Sherri Lydon: New Favorite For US Attorney?

Has Donald Trump settled on a new top prosecutor for the Palmetto State?

Attorney Sherri Lydon has emerged as the new favorite to be nominated by U.S. president Donald Trump as U.S. attorney for the state of South Carolina, multiple sources familiar with the process tell us.

A decision has yet to be made, but the Columbia, S.C. white collar crimes lawyer has reportedly seized the late momentum thanks to the support of U.S. Senator Tim Scott.

A former assistant U.S. attorney and chief of the statewide grand jury, Lydon was one of the lead prosecutors in Operation Lost Trust – the last major criminal corruption scandal to rock the S.C. General Assembly.  She was also the lead prosecutor in the Carolina Investors and Homegold investment debacle that rocked the Palmetto State back in 2003.

More than 12,000 South Carolinians – most of them from the Palmetto Upstate – lost an estimated $278 million in connection with that case.

Most recently, Lydon was appointed to the S.C. State Ethics Commission (SCSEC) by former governor Nikki Haley.

(Click to view)

(Via: Lydon Law Firm)

Lydon is one of three individuals reportedly vetted by the White House for this post.  The others?  State representative Peter McCoy and embattled S.C. Department of Corrections (SCDC) director Bryan Stirling.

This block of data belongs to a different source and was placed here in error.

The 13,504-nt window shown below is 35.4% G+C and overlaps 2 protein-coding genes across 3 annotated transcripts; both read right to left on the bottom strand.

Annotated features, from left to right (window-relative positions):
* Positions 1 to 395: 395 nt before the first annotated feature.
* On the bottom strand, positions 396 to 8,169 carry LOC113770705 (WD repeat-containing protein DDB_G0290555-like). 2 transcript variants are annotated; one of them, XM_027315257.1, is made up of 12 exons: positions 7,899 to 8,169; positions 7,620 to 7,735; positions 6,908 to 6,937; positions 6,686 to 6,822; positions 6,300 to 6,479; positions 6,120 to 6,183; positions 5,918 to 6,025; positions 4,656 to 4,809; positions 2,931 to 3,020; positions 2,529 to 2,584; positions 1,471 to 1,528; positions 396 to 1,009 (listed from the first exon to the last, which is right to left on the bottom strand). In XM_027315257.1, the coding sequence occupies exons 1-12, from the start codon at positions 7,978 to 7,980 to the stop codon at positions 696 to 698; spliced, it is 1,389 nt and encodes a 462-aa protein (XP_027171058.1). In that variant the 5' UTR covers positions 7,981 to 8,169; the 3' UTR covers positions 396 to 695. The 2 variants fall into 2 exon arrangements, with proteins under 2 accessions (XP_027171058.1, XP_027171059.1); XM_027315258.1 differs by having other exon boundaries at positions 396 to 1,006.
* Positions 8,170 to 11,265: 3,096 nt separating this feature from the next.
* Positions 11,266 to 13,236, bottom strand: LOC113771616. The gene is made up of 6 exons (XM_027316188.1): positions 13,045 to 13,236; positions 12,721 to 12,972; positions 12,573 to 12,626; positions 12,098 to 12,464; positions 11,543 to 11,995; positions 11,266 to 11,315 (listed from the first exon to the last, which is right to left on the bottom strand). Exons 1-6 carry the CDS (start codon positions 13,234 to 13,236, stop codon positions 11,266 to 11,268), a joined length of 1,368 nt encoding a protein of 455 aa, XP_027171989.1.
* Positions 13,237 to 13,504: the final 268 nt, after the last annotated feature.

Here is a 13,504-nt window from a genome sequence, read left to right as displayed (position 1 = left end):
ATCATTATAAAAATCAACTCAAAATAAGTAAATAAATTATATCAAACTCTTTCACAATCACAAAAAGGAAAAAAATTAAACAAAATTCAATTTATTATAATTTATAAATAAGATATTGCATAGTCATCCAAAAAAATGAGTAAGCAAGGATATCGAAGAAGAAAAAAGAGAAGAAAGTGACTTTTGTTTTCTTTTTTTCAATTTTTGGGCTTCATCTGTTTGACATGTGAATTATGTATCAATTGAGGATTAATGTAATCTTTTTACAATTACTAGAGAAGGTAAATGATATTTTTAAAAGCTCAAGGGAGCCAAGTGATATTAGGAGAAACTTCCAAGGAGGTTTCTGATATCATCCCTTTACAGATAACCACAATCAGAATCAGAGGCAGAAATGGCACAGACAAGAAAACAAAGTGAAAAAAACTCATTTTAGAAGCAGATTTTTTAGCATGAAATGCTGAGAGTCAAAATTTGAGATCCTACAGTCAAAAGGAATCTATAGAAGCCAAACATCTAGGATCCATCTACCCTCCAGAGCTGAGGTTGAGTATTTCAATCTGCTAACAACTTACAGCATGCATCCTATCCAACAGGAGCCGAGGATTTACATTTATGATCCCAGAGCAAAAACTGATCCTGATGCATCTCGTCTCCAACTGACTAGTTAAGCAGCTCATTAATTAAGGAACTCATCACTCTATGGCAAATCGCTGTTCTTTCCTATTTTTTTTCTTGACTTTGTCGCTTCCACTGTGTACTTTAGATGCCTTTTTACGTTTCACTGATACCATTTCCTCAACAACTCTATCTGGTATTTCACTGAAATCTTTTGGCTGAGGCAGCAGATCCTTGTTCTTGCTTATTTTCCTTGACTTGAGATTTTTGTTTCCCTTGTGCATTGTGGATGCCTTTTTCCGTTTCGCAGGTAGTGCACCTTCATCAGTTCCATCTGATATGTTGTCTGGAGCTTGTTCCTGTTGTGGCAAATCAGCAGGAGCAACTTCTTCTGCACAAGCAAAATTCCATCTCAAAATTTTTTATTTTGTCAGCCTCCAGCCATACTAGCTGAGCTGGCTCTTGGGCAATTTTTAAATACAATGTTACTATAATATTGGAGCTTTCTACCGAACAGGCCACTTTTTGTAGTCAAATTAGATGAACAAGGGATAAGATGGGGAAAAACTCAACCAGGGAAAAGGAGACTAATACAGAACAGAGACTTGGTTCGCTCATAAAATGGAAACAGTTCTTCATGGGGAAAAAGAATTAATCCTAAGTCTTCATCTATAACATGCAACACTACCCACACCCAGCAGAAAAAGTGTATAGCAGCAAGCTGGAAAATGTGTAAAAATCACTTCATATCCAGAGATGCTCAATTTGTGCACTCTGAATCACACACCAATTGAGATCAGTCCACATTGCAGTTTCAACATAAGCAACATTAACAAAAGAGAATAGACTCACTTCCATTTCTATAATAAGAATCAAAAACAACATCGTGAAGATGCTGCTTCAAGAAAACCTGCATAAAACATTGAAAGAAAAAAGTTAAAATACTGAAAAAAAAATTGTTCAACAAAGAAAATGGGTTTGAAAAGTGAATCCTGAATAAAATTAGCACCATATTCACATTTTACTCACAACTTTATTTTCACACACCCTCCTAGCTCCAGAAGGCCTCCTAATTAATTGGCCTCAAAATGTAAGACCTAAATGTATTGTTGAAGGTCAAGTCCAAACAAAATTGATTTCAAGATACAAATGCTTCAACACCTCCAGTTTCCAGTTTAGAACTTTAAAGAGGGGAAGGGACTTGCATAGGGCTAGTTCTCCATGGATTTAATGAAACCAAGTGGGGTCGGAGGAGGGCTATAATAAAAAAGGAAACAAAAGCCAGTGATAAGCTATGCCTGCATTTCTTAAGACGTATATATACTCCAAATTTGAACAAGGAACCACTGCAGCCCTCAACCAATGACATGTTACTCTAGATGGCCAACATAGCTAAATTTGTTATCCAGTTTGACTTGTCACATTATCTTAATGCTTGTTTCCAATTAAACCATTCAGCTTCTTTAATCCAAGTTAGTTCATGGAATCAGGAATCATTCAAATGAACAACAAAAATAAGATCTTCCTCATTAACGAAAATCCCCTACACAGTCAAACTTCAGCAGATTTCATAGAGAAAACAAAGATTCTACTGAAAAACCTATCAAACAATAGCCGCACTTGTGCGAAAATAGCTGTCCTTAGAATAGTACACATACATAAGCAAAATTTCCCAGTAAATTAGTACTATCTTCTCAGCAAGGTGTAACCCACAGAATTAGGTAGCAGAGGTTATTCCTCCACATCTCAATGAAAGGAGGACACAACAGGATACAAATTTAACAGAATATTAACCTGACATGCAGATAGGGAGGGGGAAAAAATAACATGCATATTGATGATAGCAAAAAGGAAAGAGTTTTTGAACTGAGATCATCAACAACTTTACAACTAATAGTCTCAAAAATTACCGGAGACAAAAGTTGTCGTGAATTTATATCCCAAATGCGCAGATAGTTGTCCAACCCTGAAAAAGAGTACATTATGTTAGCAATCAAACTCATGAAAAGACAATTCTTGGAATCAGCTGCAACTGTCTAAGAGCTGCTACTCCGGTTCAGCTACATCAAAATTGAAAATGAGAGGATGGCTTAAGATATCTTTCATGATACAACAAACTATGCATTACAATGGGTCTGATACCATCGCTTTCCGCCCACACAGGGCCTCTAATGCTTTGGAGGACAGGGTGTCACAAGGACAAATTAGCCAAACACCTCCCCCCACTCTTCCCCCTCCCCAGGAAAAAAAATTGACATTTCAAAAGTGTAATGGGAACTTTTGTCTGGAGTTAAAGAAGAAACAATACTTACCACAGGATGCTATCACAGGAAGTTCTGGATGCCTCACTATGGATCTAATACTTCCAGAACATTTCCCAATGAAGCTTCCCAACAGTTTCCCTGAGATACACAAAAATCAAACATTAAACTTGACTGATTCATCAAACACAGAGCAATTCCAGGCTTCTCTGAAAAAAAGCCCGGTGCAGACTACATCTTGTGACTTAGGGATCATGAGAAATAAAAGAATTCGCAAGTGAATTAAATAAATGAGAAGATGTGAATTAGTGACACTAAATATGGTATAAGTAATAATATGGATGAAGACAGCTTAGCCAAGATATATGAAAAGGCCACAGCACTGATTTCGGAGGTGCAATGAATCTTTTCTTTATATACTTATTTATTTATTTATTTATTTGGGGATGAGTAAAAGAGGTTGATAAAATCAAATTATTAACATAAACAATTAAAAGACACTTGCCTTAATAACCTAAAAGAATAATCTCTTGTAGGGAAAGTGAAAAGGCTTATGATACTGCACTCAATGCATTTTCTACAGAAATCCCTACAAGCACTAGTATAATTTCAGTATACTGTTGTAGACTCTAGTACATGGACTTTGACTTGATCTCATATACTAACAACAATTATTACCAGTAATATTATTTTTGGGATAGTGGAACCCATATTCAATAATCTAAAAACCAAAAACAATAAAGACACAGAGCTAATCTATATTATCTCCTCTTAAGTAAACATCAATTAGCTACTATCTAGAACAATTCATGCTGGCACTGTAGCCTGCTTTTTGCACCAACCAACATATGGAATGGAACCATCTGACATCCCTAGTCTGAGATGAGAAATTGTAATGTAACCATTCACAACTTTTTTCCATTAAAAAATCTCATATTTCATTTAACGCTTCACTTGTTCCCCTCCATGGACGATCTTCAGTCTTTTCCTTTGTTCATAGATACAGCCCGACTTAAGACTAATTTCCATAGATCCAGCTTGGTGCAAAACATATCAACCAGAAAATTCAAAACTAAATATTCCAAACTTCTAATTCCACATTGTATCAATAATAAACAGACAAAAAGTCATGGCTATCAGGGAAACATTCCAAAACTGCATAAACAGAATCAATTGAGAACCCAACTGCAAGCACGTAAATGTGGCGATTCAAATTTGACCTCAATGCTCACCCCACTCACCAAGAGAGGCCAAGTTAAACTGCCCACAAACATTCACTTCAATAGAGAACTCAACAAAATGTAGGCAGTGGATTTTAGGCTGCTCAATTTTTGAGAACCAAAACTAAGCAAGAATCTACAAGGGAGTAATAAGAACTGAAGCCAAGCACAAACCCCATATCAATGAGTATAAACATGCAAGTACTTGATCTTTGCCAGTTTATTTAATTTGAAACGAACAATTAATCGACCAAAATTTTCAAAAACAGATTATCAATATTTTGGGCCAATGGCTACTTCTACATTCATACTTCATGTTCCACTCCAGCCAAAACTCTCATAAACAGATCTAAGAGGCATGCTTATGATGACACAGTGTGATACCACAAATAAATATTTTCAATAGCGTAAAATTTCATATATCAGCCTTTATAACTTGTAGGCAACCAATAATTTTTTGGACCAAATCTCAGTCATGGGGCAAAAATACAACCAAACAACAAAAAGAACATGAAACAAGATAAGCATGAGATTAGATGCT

Currently, the post is being held on an interim basis by Beth Drake, who succeeded Bill Nettles – an appointee of former U.S. president Barack Obama.

Did Nettles distinguish himself in this post?  No.  Not at all.  In fact shortly after he stepped down he was briefly retained by some of the very people he should have been investigating.

Typical South Carolina, right?

This news site has repeatedly called on Trump’s administration to get a move on in announcing its choice for this post – and to make sure “a ball-buster, not a backscratcher” was chosen for the job.

Why?  Well, for starters there are two major multi-jurisdictional investigations (here and here) currently underway involving powerful elected and appointed officials in the Palmetto State.

And we believe these probes have only touched the surface of the institutional graft and favor-trading that runs rampant in South Carolina.

“It’s up to Trump to set a new tone for this post – hopefully one of aggressive intolerance when it comes to public corruption,” we noted back in June.  “Because let’s be honest: If any state is in need of a modern-day Eliot Ness, it’s South Carolina.”

Public faith in South Carolina’s institutions – and the outcomes they’ve been producing – is at an all-time low.  Trump’s choice for this office must reflect his administration’s commitment to restoring that trust.



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